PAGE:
Wolf Hall.  Winner of the 2009 Man Booker Prize.  A New York Times Bestseller.  “Nothing short of astonishing.” —The Los Angeles Times.  “A thrumming, thrilling read.”–The Miami Herald.  “A startling achievement.”– The New York Review of Books

You know when something is SO big, SO important, SO groundbreaking, SO astonishing that it is all anyone talks about?  And you keep meaning to get to it because it is, truly, all anyone talks about?  But you don’t for one reason or another and time passes…like a year…or four…and then the sequel comes out but you can’t read it until you’ve read the first even though the sequel is all the rage, too, and when you finally get to the original culture exploder, and you’re like….”Meh.”

That’s how I feel about Wolf Hall.

Now wait!  Don’t leave the review just yet!  I do not wish to scare those off who have not yet read it nor do I wish to offend those who agree with The New Yorker and The Washington Post Book World and People Magazine, among countless others.  I enjoyed the book…after a fashion.  It’s just it was so hyped up that my frustrations with it were magnified, compounded by the expectation that, as an intelligent person (and I do consider myself intelligent, though some may beg to differ), I was supposed to fall prostrate on the ground at the work of staggering genius that is Wolf Hall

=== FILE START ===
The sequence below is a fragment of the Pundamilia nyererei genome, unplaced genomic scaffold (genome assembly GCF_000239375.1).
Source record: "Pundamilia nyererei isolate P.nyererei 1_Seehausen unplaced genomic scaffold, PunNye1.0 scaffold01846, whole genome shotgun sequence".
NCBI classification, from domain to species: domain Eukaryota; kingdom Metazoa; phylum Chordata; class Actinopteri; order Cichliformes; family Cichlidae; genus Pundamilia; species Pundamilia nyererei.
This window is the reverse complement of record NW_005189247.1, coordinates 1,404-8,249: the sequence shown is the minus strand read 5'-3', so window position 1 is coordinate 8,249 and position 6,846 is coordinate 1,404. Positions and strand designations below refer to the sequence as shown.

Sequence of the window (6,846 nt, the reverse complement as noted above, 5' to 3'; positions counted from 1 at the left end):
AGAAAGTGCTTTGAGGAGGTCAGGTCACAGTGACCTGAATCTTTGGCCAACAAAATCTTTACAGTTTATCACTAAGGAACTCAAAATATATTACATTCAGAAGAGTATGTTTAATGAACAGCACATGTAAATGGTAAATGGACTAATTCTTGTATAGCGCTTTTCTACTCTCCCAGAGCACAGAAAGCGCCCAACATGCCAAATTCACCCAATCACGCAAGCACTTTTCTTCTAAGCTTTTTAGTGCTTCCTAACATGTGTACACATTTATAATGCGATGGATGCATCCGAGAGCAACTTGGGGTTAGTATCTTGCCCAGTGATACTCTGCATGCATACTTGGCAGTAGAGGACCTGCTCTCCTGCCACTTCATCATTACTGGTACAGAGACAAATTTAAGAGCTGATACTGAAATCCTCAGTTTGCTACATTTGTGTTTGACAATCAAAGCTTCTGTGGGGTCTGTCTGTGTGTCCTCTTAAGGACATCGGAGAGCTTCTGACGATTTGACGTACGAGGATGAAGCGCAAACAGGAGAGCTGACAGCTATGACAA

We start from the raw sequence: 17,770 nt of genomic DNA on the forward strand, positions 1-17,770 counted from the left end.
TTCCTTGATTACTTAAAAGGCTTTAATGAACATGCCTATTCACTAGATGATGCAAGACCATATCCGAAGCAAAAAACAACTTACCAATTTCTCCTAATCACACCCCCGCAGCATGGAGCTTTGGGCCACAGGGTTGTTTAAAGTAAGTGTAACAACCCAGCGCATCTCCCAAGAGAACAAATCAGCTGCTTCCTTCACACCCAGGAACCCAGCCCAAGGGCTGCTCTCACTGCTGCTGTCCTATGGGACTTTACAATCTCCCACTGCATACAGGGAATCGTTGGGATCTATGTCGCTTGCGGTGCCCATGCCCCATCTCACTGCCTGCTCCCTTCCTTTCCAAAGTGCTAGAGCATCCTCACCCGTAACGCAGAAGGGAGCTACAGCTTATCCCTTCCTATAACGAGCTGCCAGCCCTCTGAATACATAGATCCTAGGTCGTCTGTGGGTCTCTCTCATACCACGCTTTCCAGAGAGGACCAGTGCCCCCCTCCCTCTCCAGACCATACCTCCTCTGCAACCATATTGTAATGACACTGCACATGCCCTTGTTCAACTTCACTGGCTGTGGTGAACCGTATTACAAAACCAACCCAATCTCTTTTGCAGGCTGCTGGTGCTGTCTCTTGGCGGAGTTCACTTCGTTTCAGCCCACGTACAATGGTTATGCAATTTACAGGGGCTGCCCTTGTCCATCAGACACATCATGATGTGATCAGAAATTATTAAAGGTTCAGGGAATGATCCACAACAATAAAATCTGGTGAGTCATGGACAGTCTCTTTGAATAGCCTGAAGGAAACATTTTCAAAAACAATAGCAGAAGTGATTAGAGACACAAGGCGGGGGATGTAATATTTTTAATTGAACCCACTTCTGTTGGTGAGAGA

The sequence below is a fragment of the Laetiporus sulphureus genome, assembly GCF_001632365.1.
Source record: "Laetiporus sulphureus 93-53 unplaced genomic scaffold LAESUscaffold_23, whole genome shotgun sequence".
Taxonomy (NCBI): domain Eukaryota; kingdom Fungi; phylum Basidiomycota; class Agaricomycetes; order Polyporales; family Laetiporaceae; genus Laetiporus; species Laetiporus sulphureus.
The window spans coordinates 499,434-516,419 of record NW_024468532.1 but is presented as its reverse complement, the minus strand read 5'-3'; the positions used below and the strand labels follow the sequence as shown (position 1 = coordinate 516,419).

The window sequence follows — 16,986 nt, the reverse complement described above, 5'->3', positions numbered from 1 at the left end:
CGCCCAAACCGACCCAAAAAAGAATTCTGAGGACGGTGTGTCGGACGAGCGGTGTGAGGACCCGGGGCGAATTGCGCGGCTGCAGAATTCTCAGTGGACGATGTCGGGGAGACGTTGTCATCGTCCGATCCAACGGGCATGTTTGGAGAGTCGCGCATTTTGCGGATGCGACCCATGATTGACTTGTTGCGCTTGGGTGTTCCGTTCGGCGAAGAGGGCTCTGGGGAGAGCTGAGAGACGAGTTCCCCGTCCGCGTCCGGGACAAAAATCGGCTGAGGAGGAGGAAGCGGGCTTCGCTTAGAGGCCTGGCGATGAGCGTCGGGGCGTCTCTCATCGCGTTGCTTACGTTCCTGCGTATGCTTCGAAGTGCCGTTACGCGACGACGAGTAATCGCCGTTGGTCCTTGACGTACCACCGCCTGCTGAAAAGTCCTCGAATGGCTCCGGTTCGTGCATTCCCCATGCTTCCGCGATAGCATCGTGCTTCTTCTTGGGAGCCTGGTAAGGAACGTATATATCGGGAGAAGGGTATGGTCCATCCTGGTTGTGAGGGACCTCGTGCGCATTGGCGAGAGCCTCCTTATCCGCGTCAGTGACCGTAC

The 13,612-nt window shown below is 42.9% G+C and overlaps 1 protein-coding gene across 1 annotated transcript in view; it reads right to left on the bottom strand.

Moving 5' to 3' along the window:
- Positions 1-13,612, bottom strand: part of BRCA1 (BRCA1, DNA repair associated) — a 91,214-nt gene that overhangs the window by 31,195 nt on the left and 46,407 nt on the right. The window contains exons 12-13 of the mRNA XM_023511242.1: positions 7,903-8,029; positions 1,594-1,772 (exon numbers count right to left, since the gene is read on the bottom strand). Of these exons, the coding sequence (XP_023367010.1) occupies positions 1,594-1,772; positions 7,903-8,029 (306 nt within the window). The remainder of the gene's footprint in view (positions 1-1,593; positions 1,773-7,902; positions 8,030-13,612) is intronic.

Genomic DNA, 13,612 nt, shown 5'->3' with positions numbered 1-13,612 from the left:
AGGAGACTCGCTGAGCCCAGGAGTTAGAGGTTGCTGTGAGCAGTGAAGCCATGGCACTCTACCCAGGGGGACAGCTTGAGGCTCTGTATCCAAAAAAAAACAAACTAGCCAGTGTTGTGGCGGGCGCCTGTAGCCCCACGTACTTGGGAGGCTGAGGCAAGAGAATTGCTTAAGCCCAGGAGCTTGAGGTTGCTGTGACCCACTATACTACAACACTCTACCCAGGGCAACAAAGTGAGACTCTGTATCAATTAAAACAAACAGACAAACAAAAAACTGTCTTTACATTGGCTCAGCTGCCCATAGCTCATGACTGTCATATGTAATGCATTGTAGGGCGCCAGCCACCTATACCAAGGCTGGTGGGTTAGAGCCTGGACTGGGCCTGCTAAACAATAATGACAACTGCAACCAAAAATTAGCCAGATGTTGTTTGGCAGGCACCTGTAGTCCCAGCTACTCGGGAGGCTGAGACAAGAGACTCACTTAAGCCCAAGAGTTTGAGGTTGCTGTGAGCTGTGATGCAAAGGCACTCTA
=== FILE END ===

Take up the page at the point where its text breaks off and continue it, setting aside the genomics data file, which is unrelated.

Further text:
So let’s take it apart, shall we?  There is no doubt that Hilary Mantel is an immensely talented, nay gifted, writer.  She is the epitome of what Picasso meant when he said, “Learn the rules like a pro so you can break them like an artist.”  All of her weird sentence constructions, punctuations, inconsistent use of quotes for dialogue, it’s artistic.  I don’t even cringe at her run-on sentences.  There is purpose, there is thought, there is beauty.

Her Thomas Cromwell is a vastly complex and compelling character.  As he should be since the book revolves around his life from roughly 1500 to 1535, the bulk of it from 1529 to 1535, and his role in the downfall of Sir Thomas More and the ascension of Queen Anne Boleyn.  As a lover of all things Tudor (including the deliciously trashy The Tudors tv show), I enjoyed reading these familiar historical and fictional events from the perspective of an often overlooked character.  Cromwell is fiercely intelligent, always a few steps ahead of everyone else, and deftly implementing his own agenda within Henry VIII’s government.  He is a crafy, some might say amoral, man, and yet one can’t help but like Cromwell as Mantel imagines him.  This is due to her mastery of setting up his background.  The story begins with a young Cromwell bloodied and broken on the cobblestones, his alcoholic and abusive father standing over him, seconds from delivering another crushing kick.  Knowing that and later seeing his devotion to his wife, sisters, and family, it is hard to dislike the man.  (Alternately, I have rarely seen an account, fictional or otherwise, where Sir Thomas More is so hypocritically repugnant and unctuously vile as we see here.)  From there, Mantel continues to layer on the complexity of Cromwell’s character, presenting the entire book from his 3rd person almost stream-of-consciousness perspective, and he emerges as a truly fascinating, fully realized three dimensional character.